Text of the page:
Appalachian communities, families, and students are assets, not challenges. They hold wisdom and local knowledge, and we can learn deeply right in the place we serve. The aim is to listen to local voices, aspire to mutually beneficial relationships, and to work for significant changes in the systems and structures—laws, behaviors, attitudes, policies, and institutions—that make a difference to people and their communities in Appalachia and beyond. We are not here to fix the region or its people. Instead, the Eighth Commitment moves us to invest in the skill sets and self-confidence people need to improve their lives and act collectively to increase opportunity for themselves and their communities.

—Dr. Chad Berry has served as Academic Vice President and Dean of the Faculty since ­­2011. Formerly the director of the Loyal Jones Appalachian Center and president of the Appalachian Studies Association, Dr. Berry has authored, edited, or co-edited four books—one of which won the 2015 Weatherford Award for nonfiction. 

Matilda Fee and Elizabeth Rogers: Heroines of the Berea Story

In honor of Women’s History Month, I wanted to retell the harrowing stories of Matilda Fee and Elizabeth Rogers, who joined their husbands on a dangerous interracial mission in slave-holding Madison County more than 164 years ago.

Photo of Matilda Fee

Matilda Fee

Matilda Hamilton Fee grew up in northern Kentucky, where she and her mother once served tea to a slave owner while an escaped slave hid in the basement. She may have been used to a certain level of danger, then, before she married the Reverend John G. Fee and joined his “covenant with God to preach in [their] native state the gospel of love, of justice, and of liberty,” and to found a school that would admit students regardless of color or gender.  Matilda, John, and three small children packed all their possessions in a two-horse wagon, and made the three-day journey into a wilderness that would become Berea.

In his writings, John describes Matilda as having a unique blend of qualities that supported the mission. It was “that affection, sympathy, courage, cheer, activity, frugality and endurance, which few could combine and which greatly sustained me in the dark and trying hours that attended most of our pathway.”

Much of what we know about Berea’s early days comes from the writings of Elizabeth Rogers, who along with the Fees, was one of Berea’s first teachers. Having grown up in privilege in Philadelphia, she was only eighteen when she joined her husband, John A. R. Rogers, on the journey to Berea, requiring travel by steamboat, train, stage coach, and livery carriage.

She writes to one of her children, “It was a rainy, March day, your father and I made our entrance into Berea. We stood on the hill, looking across through the trees at the little slab schoolhouse that was to be the beginning of Berea College. The unpainted schoolhouse with its broken windows hardly seemed a worthy field for my aesthetic, scholarly husband, but he saw the work with prophetic eye . . . On that drizzly afternoon, it needed a prophet’s eye to see in the most distant future, even a ray of hope. My vision was clouded, and the wet, drooping branches accorded with my spirit, and my heart was heavy. Once in the harness however, I never looked back, and entered upon the work with a zeal and enthusiasm second only to your father’s, and our work grew like magic.”

Elizabeth taught children at the school while J.A.R. instructed the older pupils.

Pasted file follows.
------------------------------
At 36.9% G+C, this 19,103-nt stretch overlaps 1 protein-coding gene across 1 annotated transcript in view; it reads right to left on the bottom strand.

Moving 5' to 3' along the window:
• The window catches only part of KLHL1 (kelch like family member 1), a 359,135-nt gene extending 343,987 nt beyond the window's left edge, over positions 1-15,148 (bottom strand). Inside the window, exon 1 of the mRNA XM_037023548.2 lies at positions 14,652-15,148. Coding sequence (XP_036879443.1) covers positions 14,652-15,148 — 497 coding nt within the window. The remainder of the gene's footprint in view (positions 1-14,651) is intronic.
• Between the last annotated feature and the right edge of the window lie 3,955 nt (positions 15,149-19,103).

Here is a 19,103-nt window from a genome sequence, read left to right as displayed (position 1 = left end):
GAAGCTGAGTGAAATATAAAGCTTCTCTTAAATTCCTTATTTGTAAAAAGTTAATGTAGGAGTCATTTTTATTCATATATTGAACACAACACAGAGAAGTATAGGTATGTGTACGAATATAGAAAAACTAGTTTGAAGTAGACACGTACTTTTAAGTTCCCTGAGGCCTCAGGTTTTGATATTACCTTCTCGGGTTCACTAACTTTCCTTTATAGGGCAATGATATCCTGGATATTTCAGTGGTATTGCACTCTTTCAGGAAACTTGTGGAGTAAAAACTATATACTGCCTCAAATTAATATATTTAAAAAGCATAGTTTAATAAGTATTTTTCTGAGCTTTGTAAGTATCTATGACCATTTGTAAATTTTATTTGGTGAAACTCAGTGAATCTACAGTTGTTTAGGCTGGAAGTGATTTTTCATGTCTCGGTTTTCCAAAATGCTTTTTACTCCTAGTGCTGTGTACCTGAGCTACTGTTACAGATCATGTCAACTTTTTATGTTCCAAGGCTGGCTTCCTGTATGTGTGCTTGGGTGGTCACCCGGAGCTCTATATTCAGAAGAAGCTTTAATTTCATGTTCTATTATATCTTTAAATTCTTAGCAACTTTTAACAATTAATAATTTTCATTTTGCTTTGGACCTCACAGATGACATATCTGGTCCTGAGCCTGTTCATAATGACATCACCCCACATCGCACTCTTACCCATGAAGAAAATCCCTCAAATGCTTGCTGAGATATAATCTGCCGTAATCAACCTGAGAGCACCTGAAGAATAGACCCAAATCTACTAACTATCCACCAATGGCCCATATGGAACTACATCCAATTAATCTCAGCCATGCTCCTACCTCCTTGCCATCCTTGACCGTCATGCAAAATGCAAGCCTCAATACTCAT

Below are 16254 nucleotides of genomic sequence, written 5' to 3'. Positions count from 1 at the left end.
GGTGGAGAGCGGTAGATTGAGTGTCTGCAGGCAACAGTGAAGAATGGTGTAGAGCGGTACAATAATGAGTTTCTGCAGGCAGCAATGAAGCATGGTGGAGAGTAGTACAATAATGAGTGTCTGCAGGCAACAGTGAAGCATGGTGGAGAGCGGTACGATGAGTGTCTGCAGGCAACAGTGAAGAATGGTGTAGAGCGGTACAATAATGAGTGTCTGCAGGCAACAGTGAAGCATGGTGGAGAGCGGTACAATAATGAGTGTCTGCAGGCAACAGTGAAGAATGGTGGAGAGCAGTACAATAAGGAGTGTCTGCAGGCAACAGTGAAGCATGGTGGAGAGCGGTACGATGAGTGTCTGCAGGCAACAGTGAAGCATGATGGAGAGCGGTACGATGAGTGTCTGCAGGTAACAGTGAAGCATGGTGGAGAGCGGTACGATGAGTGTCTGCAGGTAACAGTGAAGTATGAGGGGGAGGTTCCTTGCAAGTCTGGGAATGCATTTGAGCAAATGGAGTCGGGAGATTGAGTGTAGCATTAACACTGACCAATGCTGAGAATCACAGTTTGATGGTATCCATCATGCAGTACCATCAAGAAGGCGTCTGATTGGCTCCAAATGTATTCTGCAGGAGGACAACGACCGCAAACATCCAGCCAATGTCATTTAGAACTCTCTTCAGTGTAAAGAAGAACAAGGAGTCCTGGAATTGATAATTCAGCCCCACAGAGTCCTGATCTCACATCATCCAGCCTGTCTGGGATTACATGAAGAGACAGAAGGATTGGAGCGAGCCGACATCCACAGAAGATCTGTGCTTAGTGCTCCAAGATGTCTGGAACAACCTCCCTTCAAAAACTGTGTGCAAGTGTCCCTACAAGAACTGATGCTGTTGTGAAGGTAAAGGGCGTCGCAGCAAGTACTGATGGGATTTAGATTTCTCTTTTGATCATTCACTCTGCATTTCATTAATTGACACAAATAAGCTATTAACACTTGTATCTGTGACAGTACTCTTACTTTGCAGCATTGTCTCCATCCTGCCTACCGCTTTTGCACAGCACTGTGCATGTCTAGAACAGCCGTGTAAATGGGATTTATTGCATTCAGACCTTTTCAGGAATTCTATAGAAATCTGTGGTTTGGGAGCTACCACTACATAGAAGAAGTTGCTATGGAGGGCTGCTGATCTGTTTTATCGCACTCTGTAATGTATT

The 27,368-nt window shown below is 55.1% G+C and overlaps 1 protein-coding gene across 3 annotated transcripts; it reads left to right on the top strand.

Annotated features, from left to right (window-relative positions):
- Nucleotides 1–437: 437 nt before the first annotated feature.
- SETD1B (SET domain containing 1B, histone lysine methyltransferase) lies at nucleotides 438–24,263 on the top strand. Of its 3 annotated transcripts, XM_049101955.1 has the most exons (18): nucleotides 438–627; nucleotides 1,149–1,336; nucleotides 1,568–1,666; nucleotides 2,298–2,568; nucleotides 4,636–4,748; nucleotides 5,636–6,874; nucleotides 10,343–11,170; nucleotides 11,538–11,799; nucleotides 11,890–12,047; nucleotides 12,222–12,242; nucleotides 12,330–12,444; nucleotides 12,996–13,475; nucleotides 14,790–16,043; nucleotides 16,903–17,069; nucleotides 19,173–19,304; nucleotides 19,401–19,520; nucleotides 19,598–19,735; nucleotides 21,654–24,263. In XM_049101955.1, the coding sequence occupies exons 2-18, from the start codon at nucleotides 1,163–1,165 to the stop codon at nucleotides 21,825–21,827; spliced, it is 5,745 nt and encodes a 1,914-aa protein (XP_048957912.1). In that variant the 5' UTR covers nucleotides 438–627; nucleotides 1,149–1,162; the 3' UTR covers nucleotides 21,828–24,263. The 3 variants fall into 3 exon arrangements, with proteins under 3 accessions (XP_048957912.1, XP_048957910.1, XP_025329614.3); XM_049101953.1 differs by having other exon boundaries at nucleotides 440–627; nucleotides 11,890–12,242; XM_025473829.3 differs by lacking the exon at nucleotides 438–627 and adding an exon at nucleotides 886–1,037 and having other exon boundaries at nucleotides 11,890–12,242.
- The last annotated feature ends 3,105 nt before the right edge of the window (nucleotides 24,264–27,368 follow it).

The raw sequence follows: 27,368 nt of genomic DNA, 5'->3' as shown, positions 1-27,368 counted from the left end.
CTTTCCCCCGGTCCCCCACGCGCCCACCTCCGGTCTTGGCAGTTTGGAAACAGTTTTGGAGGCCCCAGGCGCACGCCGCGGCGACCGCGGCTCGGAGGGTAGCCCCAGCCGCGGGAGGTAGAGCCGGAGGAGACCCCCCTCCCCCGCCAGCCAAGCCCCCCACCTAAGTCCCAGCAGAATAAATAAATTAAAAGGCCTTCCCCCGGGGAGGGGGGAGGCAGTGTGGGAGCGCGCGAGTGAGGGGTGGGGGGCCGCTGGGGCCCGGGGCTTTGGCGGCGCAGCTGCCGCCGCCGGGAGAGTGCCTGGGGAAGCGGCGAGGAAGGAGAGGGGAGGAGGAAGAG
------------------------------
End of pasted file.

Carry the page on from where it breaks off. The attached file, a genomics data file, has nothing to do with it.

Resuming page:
By 1859, the area became dangerous for them. John Fee had gathered negative attention after an editorial passage calling for “more John Browns” was taken out of context, and the local planters believed Fee was calling for armed insurrection and slave rebellions. This is when conditions deteriorated, and talk of gathering mobs reached the Bereans.

Photo of Elizabeth Rogers

Elizabeth Rogers

“Daily we watched for what was to come,” Elizabeth wrote, “and we grew to fear the worst. The tension was terrible, and I believe I grew to wish the mob would

come, do their worst, and have it over….Yet all those days we never locked a door nor owned the simplest piece of firearms. We were a feeble few, entirely at the mercy of the mob when it should come.”

Though the men remained unarmed, Elizabeth took it upon herself to obtain at least some protection, keeping large sticks by her bed and “a syringe filled with a stinging chemical from her husband’s school cupboard.” (This was actually a diversion from the stores of the chemistry laboratory!)  She suggests in her writing that she knew this would accomplish little.

“I have the feeling that the mob, if they had ever come, would have gone away unmolested.”

The mob finally did come, two days before Christmas in 1859. While John Fee was away in Cincinnati, 62 armed and mounted men approached the Rogers’ door in a wedge formation. Elizabeth joined her husband at the door to meet them with “our little first-born clinging to my skirts.”

The men gave them 10 days to leave town. The Bereans appealed to Kentucky’s governor for protection, but he would only provide it if they left.

Matilda, without her husband, gathered up their children and joined the caravan of wagons for the journey. Elizabeth describes a treacherous journey made difficult by rains and melting snow.

“A drizzling rain was falling, the snow had melted, and everything was dreary without as our hearts within. One old man sat in an open wagon with his arm around his aged wife as if to shield her from every storm. Mrs. Fee with her carriage full of little children, a bride and a groom in another carriage, and these, with a few men on horseback and Mr. Davis and his family, and a great white covered wagon which carried our trunks, a lady or two, and waiting for me to climb into it with our babies, formed the crowd that was ‘a menace to Kentucky’s best interests’….I took my place under the rude shelter of the wagon, and the word came to move on.”